gnaguts
13-Sep-2016
1:38:36 PM
On 13/09/2016 pmonks wrote:
>The kids romped up it, but then started bonking, so we quickly ate the picnic lunch we'd brought and cruised down

On 13/09/2016 johnpitcairn wrote:
>Great stuff ... um ... "bonking"?

Yeh an voyerizm2, as they ate their picnic lunch while watching?
Awsum ped umm estrian report pm!

pmonks
13-Sep-2016
2:37:22 PM
On 13/09/2016 johnpitcairn wrote:
>Great stuff ... um ... "bonking"?

Sorry - seppoism for hitting the wall.
technogeekery
13-Sep-2016
2:48:48 PM
Nice one Peter - always good to get a sly climbing day out of a family outing :-) Cool pics - you are living in a great part of the world for climbing.

But you are clearly going native - while I understand some seppos use "bonking" to mean "suffering impaired ability due to sugar low" you should remember what it means here... and avoid using it with regards to children! (Unless warranted... :P)

I remember your Lembert Dome story - brave man for wrangling 5 on 2 ropes on multipitch - I'm increasingly wrangling a couple myself, but have been sticking to single pitch to date - can't wait for my boys to be able to belay me.

pmonks
13-Sep-2016
3:03:01 PM
On 13/09/2016 gnaguts wrote:
>Yeh an voyerizm2, as they ate their picnic lunch while watching?
>Awsum ped umm estrian report pm!

Welcome! Oh and:

pmonks
14-Sep-2016
4:53:26 AM
On 13/09/2016 technogeekery wrote:
>Nice one Peter - always good to get a sly climbing day out of a family
>outing :-)

Damn right!

>Cool pics - you are living in a great part of the world for climbing.

None of those photos are mine, but yes the Sierra are AWESOME!!

>I remember your Lembert Dome story - brave man for wrangling 5 on 2 ropes

Oh I've been "wrangling the rope" since well before I took up climbing - I'm pretty good at it, if I say so myself!

>on multipitch - I'm increasingly wrangling a couple myself, but have been
>sticking to single pitch to date - can't wait for my boys to be able to
>belay me.

Yeah it's going to be a while before either of mine can belay me (especially on lead), which is why I have to trick other parents into coming along. 😜
PDRM
14-Sep-2016
7:33:38 AM
Nice one Pete!

IdratherbeclimbingM9
14-Sep-2016
10:35:31 AM
On 13/09/2016 pmonks wrote:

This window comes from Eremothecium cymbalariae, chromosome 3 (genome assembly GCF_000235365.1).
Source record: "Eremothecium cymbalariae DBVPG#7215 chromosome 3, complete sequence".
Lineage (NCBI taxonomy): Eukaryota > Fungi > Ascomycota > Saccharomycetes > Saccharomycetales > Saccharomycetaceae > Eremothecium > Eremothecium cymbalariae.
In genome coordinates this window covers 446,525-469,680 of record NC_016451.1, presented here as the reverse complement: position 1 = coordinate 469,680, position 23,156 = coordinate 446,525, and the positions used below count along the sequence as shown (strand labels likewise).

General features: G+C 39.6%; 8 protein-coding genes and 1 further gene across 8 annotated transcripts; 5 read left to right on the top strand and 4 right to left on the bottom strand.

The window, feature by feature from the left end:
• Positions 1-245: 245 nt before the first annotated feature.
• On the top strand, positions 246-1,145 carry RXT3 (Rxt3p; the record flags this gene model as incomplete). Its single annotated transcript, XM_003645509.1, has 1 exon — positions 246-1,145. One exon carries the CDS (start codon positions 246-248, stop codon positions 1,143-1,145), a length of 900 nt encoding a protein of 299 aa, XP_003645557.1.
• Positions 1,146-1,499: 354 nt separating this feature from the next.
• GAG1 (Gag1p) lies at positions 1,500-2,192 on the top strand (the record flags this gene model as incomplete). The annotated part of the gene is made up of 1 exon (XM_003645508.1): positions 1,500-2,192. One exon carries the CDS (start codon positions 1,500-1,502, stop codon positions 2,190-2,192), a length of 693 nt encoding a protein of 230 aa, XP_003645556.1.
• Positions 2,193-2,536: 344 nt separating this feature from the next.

>Chockstone has been a bit sad lately, so I thought I'd post a little ditty about wot I got up to last weekend. If you're after epics and/or big numbers, stop reading now - I'm too old and tired for that

A good TR pmonks.

Hmm. A 'gaggle of 5' and simul-climbing included...
It sounds to me that that could be a recipe with potential for epic-ing, (not withstanding that you have solo-ed harder stuff there).
Heh, heh, heh.
Do you use a Guide/Reverso style device, or an ATC/Sticht style device in that situation?

pmonks
14-Sep-2016
2:31:59 PM
On 14/09/2016 IdratherbeclimbingM9 wrote:
>Hmm. A 'gaggle of 5' and simul-climbing included...

Well only the 4 "seconds" simulclimbed - the leader (me) was just doing a standard double rope lead.

>It sounds to me that that could be a recipe with potential for epic-ing,
>(not withstanding that you have solo-ed harder stuff there).

Yeah - the worst case scenario I can think of is if all 4 seconds fall off at around the same time (or knock each other off - same net result), resulting in the leader having to hold ~150kg of seconds distributed reasonably evenly across two ropes. But this route was very slabby, so it wouldn't be a free hang on the rope. I'd be pretty nervous about doing this on anything much harder, or on vertical or overhanging terrain.

>Do you use a Guide/Reverso style device, or an ATC/Sticht style device
>in that situation?

I use a Guide, although the first time I did this I was still using an ATC. With the skinnier ropes (this was my first climb with my brand new 8.5mm Mammut Genesis doubles - mmmmmm....sooooo gooooood) I'd probably be a bit leery of belaying with an ATC. In fact the first time I used this technique we used two 10.5mm ropes (as heavy doubles), so even with the ATC it was probably about the same?

There are 10 messages in this topic.